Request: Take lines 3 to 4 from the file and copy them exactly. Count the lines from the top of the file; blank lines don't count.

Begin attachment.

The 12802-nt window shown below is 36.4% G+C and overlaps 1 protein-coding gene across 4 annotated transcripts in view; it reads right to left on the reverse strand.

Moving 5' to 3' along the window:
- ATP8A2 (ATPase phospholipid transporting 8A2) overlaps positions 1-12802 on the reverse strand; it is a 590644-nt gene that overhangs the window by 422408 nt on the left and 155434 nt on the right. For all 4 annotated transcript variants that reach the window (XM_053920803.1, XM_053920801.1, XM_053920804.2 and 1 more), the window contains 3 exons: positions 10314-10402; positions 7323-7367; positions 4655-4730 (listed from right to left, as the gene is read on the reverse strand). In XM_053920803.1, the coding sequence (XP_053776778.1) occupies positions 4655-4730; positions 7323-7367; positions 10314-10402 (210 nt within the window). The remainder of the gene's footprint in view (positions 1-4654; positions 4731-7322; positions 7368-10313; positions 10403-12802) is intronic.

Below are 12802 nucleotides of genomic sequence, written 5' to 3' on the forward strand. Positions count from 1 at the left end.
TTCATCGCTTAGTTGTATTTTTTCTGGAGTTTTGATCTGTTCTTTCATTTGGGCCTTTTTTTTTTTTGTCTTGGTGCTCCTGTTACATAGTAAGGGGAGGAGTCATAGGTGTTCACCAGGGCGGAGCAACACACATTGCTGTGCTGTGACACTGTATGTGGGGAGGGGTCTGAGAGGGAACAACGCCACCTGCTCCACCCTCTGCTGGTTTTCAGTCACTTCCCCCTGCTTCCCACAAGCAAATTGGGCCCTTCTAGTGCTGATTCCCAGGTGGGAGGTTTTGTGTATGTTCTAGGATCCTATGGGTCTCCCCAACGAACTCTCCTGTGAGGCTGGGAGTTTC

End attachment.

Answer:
- ATP8A2 (ATPase phospholipid transporting 8A2) overlaps positions 1-12802 on the reverse strand; it is a 590644-nt gene that overhangs the window by 422408 nt on the left and 155434 nt on the right. For all 4 annotated transcript variants that reach the window (XM_053920803.1, XM_053920801.1, XM_053920804.2 and 1 more), the window contains 3 exons: positions 10314-10402; positions 7323-7367; positions 4655-4730 (listed from right to left, as the gene is read on the reverse strand). In XM_053920803.1, the coding sequence (XP_053776778.1) occupies positions 4655-4730; positions 7323-7367; positions 10314-10402 (210 nt within the window). The remainder of the gene's footprint in view (positions 1-4654; positions 4731-7322; positions 7368-10313; positions 10403-12802) is intronic.

Below are 12802 nucleotides of genomic sequence, written 5' to 3' on the forward strand. Positions count from 1 at the left end.